Thousands visit set of THE REEF

November 6 2009, 10:00 pm
Simon de Bruyn

In what was billed as a world first, Australian shark thriller The Reef opened up its set to the world this week with a compelling live stream that gave audiences a chance to see what happens on a film set. 

Over the six hour live sClapper.jpgtream - and via at least four separate cameras - viewers were shown around the set, watched live interviews with everyone from director Andrew Traucki, the cast and crew, and were able to submit their own questions via a live comment feed.

Thousands visit set of THE REEF

There was also some pre-recorded footage and interviews from the ocean-based shoots earlier this month, and a good deal of shark footage - which Traucki shot off the coast of Australia earlier this year. 

Even more incredibly, the RED camera The Reef is being shot on was hooked up to the live feed - so that viewers at home could watch (via a second camera) a scene being set up, with props, lighting, cast and all the on set banter between crew before cutting to the RED feed and watching the scene from the director and cinematographer's vantage point.

It's hard to describe just how incredible and immersive the experience was, but I haven't felt this buzzed about what I was seeing from a film set since Peter Jackson started his landmark series of video production diaries from the set of King Kong in 2005.

It was akin to watching DVD extras live, and the constant interaction between the people in front of the cameras and the audience gave the feeling we were on set with the cast and crew.

For anyone who missed it, selected footage will be online in coming weeks at http://www.reefmovie.com/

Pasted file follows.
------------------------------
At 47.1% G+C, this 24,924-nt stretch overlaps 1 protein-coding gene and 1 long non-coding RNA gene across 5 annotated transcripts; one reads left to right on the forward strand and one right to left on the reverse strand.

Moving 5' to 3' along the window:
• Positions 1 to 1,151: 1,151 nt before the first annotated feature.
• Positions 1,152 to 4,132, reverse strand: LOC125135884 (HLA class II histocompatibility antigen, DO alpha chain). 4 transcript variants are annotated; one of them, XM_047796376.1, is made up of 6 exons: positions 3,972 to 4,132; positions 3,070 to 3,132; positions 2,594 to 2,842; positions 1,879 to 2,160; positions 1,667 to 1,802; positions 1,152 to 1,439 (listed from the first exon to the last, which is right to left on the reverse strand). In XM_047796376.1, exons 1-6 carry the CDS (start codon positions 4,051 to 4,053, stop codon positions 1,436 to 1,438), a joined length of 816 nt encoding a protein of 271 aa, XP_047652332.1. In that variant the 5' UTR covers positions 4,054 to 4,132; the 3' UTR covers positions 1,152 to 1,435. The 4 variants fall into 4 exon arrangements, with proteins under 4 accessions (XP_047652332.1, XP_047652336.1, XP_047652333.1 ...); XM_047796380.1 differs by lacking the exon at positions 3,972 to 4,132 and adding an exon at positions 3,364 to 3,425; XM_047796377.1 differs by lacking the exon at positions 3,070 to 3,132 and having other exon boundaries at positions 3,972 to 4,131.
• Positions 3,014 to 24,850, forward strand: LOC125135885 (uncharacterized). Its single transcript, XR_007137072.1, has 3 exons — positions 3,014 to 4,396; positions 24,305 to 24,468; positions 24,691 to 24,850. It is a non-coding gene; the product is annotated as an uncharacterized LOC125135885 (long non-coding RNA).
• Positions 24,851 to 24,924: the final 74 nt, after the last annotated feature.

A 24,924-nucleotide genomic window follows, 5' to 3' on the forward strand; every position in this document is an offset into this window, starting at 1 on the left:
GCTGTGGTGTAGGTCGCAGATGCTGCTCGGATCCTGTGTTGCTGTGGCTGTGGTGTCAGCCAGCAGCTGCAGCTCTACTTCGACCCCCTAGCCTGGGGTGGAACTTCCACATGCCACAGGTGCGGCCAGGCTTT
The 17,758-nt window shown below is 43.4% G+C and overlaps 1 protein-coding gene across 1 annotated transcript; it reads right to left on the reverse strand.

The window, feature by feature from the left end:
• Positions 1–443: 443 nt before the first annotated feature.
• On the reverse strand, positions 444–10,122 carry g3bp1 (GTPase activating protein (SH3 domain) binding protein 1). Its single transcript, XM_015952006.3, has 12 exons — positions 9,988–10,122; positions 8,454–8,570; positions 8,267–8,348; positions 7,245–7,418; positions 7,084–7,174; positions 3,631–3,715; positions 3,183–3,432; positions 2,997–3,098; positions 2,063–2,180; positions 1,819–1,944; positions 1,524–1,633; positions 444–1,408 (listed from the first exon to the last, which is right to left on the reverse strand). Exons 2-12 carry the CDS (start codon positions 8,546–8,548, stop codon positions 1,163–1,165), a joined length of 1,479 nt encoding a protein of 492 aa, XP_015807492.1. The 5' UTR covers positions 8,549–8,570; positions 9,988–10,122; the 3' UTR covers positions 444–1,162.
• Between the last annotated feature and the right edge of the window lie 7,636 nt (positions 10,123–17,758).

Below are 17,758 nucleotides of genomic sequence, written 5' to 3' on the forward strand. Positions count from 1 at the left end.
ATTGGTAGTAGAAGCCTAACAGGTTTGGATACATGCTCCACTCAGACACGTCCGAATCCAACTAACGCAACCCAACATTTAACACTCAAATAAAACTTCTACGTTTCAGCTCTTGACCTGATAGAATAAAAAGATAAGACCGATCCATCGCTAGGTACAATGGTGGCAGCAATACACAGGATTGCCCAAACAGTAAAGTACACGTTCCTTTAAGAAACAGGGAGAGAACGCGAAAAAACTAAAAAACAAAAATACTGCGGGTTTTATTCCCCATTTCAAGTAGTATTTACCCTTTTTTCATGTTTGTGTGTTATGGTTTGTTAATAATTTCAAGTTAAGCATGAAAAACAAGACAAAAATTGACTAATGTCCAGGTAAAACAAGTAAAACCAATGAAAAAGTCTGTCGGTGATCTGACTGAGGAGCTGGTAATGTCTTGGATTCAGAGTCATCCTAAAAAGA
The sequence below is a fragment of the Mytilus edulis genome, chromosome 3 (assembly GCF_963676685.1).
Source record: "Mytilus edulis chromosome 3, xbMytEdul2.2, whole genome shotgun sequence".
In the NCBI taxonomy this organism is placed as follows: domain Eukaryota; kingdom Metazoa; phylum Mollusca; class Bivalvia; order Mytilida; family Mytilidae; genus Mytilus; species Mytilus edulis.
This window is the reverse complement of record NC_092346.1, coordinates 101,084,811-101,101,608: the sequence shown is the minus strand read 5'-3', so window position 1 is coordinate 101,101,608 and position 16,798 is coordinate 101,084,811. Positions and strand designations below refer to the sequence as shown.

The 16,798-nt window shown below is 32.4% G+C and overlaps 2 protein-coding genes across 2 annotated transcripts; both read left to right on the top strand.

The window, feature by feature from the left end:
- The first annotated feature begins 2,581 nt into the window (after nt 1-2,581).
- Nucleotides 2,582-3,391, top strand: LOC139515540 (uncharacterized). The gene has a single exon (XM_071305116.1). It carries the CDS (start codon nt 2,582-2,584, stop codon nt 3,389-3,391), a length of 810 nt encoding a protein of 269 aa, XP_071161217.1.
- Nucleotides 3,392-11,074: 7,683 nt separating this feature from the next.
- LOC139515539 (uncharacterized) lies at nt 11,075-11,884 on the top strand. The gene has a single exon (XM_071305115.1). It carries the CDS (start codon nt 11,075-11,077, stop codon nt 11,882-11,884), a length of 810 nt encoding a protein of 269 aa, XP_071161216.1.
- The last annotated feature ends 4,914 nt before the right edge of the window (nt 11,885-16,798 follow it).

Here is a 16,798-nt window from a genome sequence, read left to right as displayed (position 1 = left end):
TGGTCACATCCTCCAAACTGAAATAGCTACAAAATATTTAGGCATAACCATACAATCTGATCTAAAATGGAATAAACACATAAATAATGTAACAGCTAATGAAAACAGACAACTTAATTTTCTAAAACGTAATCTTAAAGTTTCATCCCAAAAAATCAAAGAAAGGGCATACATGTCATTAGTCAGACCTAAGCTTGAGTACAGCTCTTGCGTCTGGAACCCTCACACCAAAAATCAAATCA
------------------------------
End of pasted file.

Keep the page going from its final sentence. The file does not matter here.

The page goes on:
Kate, her brother Matt and his girlfriend Suzie arrive at the Great Barrier Reef in Australia to meet up with Kate’s ex-lover Luke. Luke and his friend Warren deliver boats round the world for a living. Luke’s offered to take his three friends sailing for a week on a boat he has to deliver to Indonesia. On the water Kate and Luke’s relationship starts to reignite but it’s fraught with old conflicts. Dawn, the next day. Suddenly the boat flips. There is a frantic struggle to save themselves and get on to the overturned hull. On top of the hull they see that the keel has been ripped away.

Assessing the situation Luke decides their best chance for survival is to swim for a nearby island. Should they swim or should they stay? One of them refuses to go whilst the other four decide to try and make the island. As they swim they become aware that they are being stalked by a huge shark. Based on true events, THE REEF is a tense survival thriller that begs the question, what would I do in this situation?


Doing a story based on a real event means that you should treat it with as much of a sense of reality as you can. To the makers of The Reef that meant using real sharks in the film. If you really want to know what it feels like to be stalked by a real shark, you¹ve got to use a real shark!